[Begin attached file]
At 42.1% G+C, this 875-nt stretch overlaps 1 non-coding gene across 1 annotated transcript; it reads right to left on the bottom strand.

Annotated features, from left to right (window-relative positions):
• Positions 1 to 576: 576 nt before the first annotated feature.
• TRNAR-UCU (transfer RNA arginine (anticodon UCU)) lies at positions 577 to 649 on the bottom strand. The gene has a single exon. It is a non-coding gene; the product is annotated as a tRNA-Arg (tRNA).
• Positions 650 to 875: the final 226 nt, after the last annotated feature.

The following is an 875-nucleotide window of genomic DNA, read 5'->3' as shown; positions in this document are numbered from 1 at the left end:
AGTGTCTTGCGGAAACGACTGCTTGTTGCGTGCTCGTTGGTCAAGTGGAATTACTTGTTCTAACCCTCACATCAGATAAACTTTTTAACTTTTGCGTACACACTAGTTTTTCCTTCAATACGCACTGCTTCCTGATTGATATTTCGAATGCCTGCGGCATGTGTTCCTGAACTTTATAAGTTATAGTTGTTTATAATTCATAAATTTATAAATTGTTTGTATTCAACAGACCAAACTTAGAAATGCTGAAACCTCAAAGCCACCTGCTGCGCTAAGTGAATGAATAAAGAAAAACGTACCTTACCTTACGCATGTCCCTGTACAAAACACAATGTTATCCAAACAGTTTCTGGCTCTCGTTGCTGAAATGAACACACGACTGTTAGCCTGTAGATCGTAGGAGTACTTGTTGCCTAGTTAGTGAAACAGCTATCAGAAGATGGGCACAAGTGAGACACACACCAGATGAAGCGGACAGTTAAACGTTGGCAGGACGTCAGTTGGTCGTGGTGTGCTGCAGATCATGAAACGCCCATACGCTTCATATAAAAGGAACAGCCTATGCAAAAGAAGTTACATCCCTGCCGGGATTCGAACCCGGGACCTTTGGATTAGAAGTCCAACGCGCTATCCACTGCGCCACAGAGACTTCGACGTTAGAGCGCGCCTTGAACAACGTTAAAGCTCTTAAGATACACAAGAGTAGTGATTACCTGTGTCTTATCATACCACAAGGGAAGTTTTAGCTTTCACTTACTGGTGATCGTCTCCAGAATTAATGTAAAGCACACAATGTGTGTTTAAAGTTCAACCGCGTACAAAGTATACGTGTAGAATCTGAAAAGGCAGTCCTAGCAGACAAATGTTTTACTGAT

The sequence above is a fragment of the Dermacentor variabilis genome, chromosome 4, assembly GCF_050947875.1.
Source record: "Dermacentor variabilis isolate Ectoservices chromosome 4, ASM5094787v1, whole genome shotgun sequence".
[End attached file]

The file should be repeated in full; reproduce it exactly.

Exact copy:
At 42.1% G+C, this 875-nt stretch overlaps 1 non-coding gene across 1 annotated transcript; it reads right to left on the bottom strand.

Annotated features, from left to right (window-relative positions):
• Positions 1 to 576: 576 nt before the first annotated feature.
• TRNAR-UCU (transfer RNA arginine (anticodon UCU)) lies at positions 577 to 649 on the bottom strand. The gene has a single exon. It is a non-coding gene; the product is annotated as a tRNA-Arg (tRNA).
• Positions 650 to 875: the final 226 nt, after the last annotated feature.

The following is an 875-nucleotide window of genomic DNA, read 5'->3' as shown; positions in this document are numbered from 1 at the left end:
AGTGTCTTGCGGAAACGACTGCTTGTTGCGTGCTCGTTGGTCAAGTGGAATTACTTGTTCTAACCCTCACATCAGATAAACTTTTTAACTTTTGCGTACACACTAGTTTTTCCTTCAATACGCACTGCTTCCTGATTGATATTTCGAATGCCTGCGGCATGTGTTCCTGAACTTTATAAGTTATAGTTGTTTATAATTCATAAATTTATAAATTGTTTGTATTCAACAGACCAAACTTAGAAATGCTGAAACCTCAAAGCCACCTGCTGCGCTAAGTGAATGAATAAAGAAAAACGTACCTTACCTTACGCATGTCCCTGTACAAAACACAATGTTATCCAAACAGTTTCTGGCTCTCGTTGCTGAAATGAACACACGACTGTTAGCCTGTAGATCGTAGGAGTACTTGTTGCCTAGTTAGTGAAACAGCTATCAGAAGATGGGCACAAGTGAGACACACACCAGATGAAGCGGACAGTTAAACGTTGGCAGGACGTCAGTTGGTCGTGGTGTGCTGCAGATCATGAAACGCCCATACGCTTCATATAAAAGGAACAGCCTATGCAAAAGAAGTTACATCCCTGCCGGGATTCGAACCCGGGACCTTTGGATTAGAAGTCCAACGCGCTATCCACTGCGCCACAGAGACTTCGACGTTAGAGCGCGCCTTGAACAACGTTAAAGCTCTTAAGATACACAAGAGTAGTGATTACCTGTGTCTTATCATACCACAAGGGAAGTTTTAGCTTTCACTTACTGGTGATCGTCTCCAGAATTAATGTAAAGCACACAATGTGTGTTTAAAGTTCAACCGCGTACAAAGTATACGTGTAGAATCTGAAAAGGCAGTCCTAGCAGACAAATGTTTTACTGAT

The sequence above is a fragment of the Dermacentor variabilis genome, chromosome 4, assembly GCF_050947875.1.
Source record: "Dermacentor variabilis isolate Ectoservices chromosome 4, ASM5094787v1, whole genome shotgun sequence".